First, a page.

The hardware is a Art Smarttrack system attached by suction cups to the windscreen, with stereo cameras to track the driver’s head movement, combined with a seven-camera Art Vix R3T3 VR headset.

The hardware is wired into the car, so all the driver’s own inputs become the game’s inputs.

And just like that, the headset is switched on and the daytime scene at a cold German airfield becomes night time in what looks like a Japanese city.

Everywhere you look, there is the perfect simulation of a neon-rich city full of skyscrapers and bridges, and my co-driver (who has his own emergency brake pedal, and no VR headset) tells me to move in to the start gate.

And there is an actual start gate, which is geofenced, with the display showing precisely where to go, and then it gives a countdown and he tells me to attack a timed lap.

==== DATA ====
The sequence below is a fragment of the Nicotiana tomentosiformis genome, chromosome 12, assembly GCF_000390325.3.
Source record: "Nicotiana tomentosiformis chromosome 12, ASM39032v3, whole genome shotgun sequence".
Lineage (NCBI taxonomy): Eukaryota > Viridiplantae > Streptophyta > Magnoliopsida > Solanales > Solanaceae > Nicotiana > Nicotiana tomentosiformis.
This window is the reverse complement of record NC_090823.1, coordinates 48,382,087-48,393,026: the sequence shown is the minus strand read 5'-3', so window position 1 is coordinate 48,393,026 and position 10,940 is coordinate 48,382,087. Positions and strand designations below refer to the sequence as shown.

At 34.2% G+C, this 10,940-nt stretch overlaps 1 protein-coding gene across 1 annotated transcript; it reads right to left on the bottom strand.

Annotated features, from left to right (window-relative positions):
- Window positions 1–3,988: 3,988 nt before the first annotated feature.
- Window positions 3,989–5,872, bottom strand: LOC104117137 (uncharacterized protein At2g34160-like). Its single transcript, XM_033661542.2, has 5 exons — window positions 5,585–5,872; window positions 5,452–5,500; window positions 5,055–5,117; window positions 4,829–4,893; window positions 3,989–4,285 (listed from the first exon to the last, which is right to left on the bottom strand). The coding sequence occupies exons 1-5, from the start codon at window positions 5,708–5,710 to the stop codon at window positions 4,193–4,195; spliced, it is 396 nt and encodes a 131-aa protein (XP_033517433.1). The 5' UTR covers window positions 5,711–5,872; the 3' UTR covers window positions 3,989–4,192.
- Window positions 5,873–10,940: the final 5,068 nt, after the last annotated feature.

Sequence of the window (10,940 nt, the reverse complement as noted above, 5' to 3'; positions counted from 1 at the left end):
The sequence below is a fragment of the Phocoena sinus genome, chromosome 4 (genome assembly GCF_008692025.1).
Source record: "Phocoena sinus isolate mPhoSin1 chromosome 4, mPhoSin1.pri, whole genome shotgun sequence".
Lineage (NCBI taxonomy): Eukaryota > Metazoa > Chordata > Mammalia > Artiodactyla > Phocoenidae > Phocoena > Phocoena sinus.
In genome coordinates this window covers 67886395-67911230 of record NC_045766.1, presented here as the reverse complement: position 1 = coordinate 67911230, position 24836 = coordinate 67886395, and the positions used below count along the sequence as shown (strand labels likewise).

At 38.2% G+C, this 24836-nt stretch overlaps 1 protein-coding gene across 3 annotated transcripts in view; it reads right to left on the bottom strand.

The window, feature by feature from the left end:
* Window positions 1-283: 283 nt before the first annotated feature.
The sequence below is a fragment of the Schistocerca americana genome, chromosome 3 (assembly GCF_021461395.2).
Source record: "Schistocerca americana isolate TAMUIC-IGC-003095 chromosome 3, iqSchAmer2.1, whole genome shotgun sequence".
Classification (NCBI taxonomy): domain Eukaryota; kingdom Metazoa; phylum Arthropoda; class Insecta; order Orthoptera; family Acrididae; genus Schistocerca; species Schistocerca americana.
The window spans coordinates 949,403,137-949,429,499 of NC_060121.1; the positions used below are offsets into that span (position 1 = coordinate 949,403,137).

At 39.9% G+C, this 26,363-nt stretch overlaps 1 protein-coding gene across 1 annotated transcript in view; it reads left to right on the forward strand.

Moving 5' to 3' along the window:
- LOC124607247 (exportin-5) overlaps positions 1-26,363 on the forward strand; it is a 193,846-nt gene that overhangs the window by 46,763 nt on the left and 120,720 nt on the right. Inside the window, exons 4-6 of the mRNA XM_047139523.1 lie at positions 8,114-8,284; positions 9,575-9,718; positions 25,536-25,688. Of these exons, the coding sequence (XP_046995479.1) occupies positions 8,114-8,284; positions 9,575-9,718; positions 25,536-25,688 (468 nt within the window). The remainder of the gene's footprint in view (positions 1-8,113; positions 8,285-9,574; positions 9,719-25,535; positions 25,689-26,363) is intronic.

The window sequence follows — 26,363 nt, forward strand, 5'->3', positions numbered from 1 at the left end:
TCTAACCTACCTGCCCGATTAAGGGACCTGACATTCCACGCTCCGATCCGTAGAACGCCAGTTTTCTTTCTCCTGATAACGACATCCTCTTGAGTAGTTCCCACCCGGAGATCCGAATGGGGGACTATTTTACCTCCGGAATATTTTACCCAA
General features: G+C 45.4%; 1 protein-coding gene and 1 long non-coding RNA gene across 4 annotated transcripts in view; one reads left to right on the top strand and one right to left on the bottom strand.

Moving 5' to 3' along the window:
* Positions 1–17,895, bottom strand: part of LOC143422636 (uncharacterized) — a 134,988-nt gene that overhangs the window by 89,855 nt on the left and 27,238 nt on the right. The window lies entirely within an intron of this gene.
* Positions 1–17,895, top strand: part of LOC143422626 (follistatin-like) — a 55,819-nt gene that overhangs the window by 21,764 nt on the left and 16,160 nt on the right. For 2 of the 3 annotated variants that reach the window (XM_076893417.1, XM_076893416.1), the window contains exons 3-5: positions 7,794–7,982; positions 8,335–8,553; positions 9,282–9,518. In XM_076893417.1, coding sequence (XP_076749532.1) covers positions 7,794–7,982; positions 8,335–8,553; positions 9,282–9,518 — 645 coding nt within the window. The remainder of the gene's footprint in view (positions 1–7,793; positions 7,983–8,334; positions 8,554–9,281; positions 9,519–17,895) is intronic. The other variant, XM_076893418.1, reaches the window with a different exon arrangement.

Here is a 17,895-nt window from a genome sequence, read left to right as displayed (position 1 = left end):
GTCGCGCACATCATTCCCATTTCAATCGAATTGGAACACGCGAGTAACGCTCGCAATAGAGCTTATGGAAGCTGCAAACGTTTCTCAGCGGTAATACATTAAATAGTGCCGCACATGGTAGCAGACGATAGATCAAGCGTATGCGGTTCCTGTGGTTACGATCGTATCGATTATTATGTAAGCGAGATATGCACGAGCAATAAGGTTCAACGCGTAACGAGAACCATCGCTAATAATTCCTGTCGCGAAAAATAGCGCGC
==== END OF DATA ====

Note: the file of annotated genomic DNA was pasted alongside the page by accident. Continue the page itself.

It’s a leap of faith to expect the lit-up racetrack in front of you, complete with red-and-white ripple strips and armco, to be there when you get there.

It’s another leap of faith to expect the elongated figure-eight track to keep you on the actual airfield tarmac, but BMW assures me it has all been mapped accurately.

Turns out, it has.

Given that this is very much a “damage on” game, we ease out on our first lap, and it’s already amazing.

Every time you tilt your head, the game reacts and the vision reacts, within milliseconds. It’s close enough that the nausea-inducing parts of your brain don’t notice the difference.

It’s also accurate. The ripple strips are there. You feel them through the steering wheel and the suspension.

The ripple strips are, actually, so much there that nobody dares try out the armco barriers.

Then there are the coins. They move around and the more you collect, like in so many games before it, the more seconds you slash off your lap time.

BMW combines this with a series of barrier gates, and one of them flashes red at the last instant, forcing you to flick the M2 into the other one, even as you prepare the car for the bends.